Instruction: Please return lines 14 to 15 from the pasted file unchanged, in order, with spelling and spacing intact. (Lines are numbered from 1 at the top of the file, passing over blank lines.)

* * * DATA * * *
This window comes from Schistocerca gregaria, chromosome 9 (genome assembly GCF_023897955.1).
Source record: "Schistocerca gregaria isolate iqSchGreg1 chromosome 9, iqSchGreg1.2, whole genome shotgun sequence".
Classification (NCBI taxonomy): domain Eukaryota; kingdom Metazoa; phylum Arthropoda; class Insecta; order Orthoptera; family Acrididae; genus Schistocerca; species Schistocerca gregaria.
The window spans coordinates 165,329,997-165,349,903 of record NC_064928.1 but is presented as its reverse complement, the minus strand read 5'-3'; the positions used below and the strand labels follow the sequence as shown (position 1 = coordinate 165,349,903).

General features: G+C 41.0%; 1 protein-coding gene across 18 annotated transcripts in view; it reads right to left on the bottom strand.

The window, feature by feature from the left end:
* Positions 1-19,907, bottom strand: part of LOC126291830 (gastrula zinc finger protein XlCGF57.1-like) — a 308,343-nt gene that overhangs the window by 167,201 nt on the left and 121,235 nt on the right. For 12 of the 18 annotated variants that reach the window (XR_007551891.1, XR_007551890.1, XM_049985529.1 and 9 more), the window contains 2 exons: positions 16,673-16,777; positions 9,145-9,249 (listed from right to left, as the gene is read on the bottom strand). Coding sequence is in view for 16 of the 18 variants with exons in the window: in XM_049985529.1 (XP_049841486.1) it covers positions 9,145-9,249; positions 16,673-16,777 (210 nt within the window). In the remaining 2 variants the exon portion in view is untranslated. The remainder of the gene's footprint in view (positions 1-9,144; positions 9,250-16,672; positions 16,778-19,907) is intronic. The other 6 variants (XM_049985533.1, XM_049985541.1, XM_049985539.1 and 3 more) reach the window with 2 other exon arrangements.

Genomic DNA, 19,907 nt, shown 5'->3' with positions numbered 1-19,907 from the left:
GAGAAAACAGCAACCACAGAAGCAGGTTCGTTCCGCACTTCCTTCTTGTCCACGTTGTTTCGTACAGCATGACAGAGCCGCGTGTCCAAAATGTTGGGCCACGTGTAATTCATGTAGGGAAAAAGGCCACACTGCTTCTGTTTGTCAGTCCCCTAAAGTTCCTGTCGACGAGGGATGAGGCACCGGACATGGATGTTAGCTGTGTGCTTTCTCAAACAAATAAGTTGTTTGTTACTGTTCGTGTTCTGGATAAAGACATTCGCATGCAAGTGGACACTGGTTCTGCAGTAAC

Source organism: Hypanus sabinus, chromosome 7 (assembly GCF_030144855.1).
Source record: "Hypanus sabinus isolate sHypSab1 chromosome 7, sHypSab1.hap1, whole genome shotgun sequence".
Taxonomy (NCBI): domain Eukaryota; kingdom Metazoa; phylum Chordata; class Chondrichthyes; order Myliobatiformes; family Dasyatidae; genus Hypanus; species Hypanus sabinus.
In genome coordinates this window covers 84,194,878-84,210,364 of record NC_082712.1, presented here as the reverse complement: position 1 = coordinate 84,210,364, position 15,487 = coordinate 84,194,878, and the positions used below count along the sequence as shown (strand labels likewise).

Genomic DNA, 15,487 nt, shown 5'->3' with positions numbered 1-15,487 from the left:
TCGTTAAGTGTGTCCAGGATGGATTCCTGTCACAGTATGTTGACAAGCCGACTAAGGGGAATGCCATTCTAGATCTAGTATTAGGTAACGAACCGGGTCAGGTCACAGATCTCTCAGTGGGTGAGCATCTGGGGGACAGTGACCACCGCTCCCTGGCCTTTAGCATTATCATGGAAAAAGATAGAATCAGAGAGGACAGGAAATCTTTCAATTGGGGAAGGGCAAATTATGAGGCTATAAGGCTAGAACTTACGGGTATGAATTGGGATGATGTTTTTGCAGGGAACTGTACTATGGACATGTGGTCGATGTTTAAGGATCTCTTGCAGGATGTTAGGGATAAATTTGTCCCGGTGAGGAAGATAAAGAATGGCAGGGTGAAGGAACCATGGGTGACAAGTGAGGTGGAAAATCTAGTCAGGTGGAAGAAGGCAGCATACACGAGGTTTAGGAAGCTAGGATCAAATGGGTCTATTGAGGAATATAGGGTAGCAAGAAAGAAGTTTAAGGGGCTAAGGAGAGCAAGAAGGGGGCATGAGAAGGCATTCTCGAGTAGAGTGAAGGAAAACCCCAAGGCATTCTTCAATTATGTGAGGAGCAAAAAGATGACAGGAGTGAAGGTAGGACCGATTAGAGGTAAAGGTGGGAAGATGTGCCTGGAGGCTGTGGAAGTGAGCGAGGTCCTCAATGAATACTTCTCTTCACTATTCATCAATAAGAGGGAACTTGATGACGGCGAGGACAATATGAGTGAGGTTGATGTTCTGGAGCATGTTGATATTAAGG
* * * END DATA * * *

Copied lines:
Genomic DNA, 15,487 nt, shown 5'->3' with positions numbered 1-15,487 from the left:
TCGTTAAGTGTGTCCAGGATGGATTCCTGTCACAGTATGTTGACAAGCCGACTAAGGGGAATGCCATTCTAGATCTAGTATTAGGTAACGAACCGGGTCAGGTCACAGATCTCTCAGTGGGTGAGCATCTGGGGGACAGTGACCACCGCTCCCTGGCCTTTAGCATTATCATGGAAAAAGATAGAATCAGAGAGGACAGGAAATCTTTCAATTGGGGAAGGGCAAATTATGAGGCTATAAGGCTAGAACTTACGGGTATGAATTGGGATGATGTTTTTGCAGGGAACTGTACTATGGACATGTGGTCGATGTTTAAGGATCTCTTGCAGGATGTTAGGGATAAATTTGTCCCGGTGAGGAAGATAAAGAATGGCAGGGTGAAGGAACCATGGGTGACAAGTGAGGTGGAAAATCTAGTCAGGTGGAAGAAGGCAGCATACACGAGGTTTAGGAAGCTAGGATCAAATGGGTCTATTGAGGAATATAGGGTAGCAAGAAAGAAGTTTAAGGGGCTAAGGAGAGCAAGAAGGGGGCATGAGAAGGCATTCTCGAGTAGAGTGAAGGAAAACCCCAAGGCATTCTTCAATTATGTGAGGAGCAAAAAGATGACAGGAGTGAAGGTAGGACCGATTAGAGGTAAAGGTGGGAAGATGTGCCTGGAGGCTGTGGAAGTGAGCGAGGTCCTCAATGAATACTTCTCTTCACTATTCATCAATAAGAGGGAACTTGATGACGGCGAGGACAATATGAGTGAGGTTGATGTTCTGGAGCATGTTGATATTAAGG